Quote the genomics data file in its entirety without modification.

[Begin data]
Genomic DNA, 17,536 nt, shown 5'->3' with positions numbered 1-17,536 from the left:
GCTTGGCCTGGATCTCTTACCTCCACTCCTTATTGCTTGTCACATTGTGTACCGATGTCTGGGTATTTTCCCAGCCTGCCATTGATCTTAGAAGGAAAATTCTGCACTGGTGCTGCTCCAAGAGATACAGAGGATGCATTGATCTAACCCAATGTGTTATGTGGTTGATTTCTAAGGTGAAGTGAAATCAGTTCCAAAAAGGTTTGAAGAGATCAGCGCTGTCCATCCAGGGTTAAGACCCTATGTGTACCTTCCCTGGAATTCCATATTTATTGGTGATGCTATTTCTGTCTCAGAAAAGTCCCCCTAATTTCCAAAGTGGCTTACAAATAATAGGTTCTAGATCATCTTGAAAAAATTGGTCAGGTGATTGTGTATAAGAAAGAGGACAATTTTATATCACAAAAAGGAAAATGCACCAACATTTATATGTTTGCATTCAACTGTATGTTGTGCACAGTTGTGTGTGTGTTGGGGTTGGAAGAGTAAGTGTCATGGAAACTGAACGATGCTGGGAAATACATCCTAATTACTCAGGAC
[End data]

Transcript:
Genomic DNA, 17,536 nt, shown 5'->3' with positions numbered 1-17,536 from the left:
GCTTGGCCTGGATCTCTTACCTCCACTCCTTATTGCTTGTCACATTGTGTACCGATGTCTGGGTATTTTCCCAGCCTGCCATTGATCTTAGAAGGAAAATTCTGCACTGGTGCTGCTCCAAGAGATACAGAGGATGCATTGATCTAACCCAATGTGTTATGTGGTTGATTTCTAAGGTGAAGTGAAATCAGTTCCAAAAAGGTTTGAAGAGATCAGCGCTGTCCATCCAGGGTTAAGACCCTATGTGTACCTTCCCTGGAATTCCATATTTATTGGTGATGCTATTTCTGTCTCAGAAAAGTCCCCCTAATTTCCAAAGTGGCTTACAAATAATAGGTTCTAGATCATCTTGAAAAAATTGGTCAGGTGATTGTGTATAAGAAAGAGGACAATTTTATATCACAAAAAGGAAAATGCACCAACATTTATATGTTTGCATTCAACTGTATGTTGTGCACAGTTGTGTGTGTGTTGGGGTTGGAAGAGTAAGTGTCATGGAAACTGAACGATGCTGGGAAATACATCCTAATTACTCAGGAC